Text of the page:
• The Taylor Rule And Interest Rates
    Feb. 13, 2018, 10:48 a.m. by

    Economist, John Taylor, came up with an interest rate forecasting model that became known as the Taylor Rule in 1992. The Taylor Rule came about as a reaction to rational expectations theory models like the Phillips Curve that attempted to forecast the trade-off between inflation and employment.

  • Behind The Budget Deal
    Feb. 11, 2018, 9:51 a.m. by

    The hourslong second government shutdown of the new year ended early Friday morning thanks to a coalition of moderate House Republicans and Democrats who combined to resolve a fiscal fight that has kept Congress from doing the one thing it is tasked with doing – passing a budget.

  • The Elliott Wave Theory Today
    Feb. 9, 2018, 10:55 a.m. by

    The stock market is filled with investing theories, each of which typically falls into one of two types – technical and fundamental. The Elliott Wave Theory is a form of technical analysis invented by Ralph Nelson Elliott in the late 1920s. Elliott believe the market was not chaotic but instead trades in cycles. The makeup of these cycles (or waves) and how they operate forms the basis for Elliott’s theory.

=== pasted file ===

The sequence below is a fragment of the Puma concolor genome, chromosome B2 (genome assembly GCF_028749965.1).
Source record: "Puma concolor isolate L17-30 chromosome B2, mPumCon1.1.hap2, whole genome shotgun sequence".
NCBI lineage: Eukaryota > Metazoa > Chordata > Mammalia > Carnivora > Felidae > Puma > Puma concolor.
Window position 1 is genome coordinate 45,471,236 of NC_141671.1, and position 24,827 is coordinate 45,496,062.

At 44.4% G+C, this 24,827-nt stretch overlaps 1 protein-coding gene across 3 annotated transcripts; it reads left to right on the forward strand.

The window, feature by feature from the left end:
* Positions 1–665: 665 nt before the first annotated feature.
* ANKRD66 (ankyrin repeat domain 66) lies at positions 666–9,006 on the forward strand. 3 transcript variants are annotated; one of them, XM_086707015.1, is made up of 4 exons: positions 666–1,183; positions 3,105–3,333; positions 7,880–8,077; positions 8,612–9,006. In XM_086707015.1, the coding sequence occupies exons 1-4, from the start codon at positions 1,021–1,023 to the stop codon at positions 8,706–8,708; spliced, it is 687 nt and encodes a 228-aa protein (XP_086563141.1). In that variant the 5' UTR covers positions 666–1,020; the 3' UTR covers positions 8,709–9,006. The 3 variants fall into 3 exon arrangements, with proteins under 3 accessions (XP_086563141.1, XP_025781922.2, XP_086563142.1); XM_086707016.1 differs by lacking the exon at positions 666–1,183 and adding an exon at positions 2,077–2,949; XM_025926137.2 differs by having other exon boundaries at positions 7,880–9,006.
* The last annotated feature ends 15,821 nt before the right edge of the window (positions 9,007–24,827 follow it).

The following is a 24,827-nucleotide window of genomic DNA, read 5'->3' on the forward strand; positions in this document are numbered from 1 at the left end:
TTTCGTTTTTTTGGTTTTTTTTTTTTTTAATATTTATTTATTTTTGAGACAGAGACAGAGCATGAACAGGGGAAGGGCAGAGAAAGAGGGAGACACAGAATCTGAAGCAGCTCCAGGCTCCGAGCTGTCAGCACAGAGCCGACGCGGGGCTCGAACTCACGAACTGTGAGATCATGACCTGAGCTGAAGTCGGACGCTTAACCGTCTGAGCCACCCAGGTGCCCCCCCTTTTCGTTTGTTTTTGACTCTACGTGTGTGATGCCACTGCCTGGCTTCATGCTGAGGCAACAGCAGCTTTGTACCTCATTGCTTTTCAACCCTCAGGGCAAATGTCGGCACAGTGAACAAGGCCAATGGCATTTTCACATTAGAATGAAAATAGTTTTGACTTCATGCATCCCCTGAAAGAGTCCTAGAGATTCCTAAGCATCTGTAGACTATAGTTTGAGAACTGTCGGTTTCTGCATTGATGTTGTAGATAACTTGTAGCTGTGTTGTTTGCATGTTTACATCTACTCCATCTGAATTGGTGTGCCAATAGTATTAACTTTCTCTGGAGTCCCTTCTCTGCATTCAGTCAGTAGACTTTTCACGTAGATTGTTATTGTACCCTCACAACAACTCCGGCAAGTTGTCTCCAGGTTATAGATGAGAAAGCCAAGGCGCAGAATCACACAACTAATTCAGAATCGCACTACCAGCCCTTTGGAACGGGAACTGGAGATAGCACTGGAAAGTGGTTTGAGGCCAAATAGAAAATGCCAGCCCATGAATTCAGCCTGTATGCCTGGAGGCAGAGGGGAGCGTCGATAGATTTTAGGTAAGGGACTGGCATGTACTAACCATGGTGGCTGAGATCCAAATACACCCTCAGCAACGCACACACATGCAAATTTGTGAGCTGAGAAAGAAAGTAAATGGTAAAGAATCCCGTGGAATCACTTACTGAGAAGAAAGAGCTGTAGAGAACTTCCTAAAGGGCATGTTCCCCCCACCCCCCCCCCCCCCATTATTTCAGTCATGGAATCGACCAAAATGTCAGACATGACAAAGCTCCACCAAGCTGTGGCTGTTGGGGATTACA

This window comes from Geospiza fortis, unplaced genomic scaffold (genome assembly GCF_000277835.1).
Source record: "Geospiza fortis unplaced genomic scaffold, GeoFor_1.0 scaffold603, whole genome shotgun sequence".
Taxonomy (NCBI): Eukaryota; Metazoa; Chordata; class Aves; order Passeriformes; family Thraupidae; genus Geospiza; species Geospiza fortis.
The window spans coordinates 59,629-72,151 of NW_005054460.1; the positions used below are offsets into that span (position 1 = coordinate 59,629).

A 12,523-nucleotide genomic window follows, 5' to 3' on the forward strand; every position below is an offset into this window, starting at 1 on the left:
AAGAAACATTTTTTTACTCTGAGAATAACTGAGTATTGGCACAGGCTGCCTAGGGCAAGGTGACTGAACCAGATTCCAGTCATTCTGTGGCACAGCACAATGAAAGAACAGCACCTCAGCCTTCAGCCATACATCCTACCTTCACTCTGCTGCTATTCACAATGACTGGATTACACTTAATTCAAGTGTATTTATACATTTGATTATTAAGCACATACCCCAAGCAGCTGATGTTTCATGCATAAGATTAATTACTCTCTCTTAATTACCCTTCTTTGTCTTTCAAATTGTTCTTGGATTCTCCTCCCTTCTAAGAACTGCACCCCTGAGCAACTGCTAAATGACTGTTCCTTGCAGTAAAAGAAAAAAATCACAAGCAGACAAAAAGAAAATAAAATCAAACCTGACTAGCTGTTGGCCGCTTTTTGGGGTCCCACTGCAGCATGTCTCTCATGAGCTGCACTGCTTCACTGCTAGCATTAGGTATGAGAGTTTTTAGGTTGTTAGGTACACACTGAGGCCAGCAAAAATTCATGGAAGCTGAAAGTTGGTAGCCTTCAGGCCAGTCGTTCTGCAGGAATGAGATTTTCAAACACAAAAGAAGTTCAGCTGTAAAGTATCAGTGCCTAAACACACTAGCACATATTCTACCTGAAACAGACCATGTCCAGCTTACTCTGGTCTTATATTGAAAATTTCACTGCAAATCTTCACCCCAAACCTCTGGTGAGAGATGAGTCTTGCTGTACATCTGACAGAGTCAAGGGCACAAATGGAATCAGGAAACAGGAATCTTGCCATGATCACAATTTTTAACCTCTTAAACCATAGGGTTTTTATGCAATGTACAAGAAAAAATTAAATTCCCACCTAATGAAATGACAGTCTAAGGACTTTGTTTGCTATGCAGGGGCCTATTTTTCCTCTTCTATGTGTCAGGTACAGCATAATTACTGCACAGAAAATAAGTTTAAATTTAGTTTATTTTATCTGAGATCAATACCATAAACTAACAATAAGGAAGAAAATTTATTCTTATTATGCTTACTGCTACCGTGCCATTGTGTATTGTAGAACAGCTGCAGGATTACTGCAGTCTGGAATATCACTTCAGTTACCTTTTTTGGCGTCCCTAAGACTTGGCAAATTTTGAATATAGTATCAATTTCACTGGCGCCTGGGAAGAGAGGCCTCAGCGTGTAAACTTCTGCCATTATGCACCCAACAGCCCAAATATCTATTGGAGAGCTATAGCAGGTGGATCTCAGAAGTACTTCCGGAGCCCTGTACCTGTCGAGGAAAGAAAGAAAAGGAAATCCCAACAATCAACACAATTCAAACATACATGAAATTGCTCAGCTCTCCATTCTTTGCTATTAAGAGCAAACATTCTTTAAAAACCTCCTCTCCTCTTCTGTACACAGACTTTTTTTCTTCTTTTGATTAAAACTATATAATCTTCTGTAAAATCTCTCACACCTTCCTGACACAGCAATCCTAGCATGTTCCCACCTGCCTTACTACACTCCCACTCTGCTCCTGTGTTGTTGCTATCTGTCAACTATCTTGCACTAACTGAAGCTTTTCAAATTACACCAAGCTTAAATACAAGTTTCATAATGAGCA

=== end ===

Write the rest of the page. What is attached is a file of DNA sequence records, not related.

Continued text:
• The Dangers Of Volatility Trading
    Feb. 9, 2018, 10:52 a.m. by

    Volatility is a measure of the uncertainty or risk related to changes in the value of a security. High volatility suggests the value of the security will be wider (both positive and negative) and low volatility indicates the value will change at a steadier pace over time.

  • How To Handle Market Mayhem
    Feb. 7, 2018, 10:52 a.m. by